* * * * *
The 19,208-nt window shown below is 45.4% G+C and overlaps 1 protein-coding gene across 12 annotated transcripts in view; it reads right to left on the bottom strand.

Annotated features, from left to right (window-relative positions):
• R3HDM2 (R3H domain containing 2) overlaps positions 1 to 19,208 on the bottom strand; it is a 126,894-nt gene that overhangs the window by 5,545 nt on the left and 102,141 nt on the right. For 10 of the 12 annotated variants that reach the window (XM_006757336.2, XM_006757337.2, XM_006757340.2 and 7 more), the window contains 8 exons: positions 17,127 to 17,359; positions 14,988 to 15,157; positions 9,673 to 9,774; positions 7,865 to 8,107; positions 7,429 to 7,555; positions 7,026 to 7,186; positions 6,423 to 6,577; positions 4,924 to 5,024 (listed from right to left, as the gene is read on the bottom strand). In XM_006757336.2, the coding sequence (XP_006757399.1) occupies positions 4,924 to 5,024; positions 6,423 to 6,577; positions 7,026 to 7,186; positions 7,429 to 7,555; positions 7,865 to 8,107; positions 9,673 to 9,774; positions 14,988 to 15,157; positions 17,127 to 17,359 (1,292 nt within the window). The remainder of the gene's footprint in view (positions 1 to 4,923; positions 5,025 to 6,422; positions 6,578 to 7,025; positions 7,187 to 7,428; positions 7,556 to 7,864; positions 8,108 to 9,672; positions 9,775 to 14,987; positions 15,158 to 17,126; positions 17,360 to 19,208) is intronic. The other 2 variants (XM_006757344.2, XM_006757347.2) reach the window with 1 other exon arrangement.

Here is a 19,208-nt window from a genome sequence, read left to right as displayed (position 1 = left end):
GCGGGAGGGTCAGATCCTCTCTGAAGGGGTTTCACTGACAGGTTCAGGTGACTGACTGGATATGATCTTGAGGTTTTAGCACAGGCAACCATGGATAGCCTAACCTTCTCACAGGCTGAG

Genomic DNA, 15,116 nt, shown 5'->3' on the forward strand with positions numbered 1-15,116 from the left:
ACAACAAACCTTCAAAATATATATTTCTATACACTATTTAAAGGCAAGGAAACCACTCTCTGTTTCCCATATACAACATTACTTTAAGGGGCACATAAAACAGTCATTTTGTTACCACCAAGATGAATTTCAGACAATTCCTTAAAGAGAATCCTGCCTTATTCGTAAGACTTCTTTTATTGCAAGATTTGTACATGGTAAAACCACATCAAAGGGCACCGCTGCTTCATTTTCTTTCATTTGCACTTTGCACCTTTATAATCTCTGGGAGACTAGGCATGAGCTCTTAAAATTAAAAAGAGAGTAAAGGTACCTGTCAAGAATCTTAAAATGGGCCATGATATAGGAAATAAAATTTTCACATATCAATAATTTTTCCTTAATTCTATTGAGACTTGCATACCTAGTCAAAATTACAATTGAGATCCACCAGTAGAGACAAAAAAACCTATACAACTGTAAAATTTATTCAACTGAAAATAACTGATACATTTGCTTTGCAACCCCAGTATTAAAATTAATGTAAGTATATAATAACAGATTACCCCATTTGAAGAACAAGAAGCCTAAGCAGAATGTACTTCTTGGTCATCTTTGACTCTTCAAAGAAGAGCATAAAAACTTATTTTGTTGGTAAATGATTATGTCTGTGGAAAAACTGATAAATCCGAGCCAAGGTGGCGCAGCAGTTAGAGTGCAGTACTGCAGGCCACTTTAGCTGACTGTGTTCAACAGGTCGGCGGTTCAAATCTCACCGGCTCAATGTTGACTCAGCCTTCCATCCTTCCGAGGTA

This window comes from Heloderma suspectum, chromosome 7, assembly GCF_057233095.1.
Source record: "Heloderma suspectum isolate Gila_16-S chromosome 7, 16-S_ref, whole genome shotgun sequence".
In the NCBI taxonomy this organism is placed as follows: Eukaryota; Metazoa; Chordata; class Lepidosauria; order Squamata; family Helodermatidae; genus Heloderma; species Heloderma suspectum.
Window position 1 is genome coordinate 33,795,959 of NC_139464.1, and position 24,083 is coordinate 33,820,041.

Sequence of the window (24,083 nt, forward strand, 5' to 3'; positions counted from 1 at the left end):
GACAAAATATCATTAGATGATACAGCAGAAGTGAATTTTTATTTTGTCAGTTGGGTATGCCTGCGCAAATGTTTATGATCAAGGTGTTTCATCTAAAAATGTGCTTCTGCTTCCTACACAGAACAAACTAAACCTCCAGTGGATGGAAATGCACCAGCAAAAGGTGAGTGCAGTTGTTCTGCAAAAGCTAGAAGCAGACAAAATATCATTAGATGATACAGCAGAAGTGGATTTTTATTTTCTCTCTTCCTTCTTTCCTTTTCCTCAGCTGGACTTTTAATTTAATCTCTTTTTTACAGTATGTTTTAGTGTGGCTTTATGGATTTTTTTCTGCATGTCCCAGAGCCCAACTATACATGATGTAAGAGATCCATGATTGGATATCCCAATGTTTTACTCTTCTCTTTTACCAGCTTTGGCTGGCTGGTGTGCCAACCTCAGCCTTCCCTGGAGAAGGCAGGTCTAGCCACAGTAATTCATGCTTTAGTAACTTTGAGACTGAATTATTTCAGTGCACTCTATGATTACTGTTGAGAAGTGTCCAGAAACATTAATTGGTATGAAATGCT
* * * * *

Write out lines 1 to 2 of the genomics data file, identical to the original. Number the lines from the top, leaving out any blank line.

The 19,208-nt window shown below is 45.4% G+C and overlaps 1 protein-coding gene across 12 annotated transcripts in view; it reads right to left on the bottom strand.

Annotated features, from left to right (window-relative positions):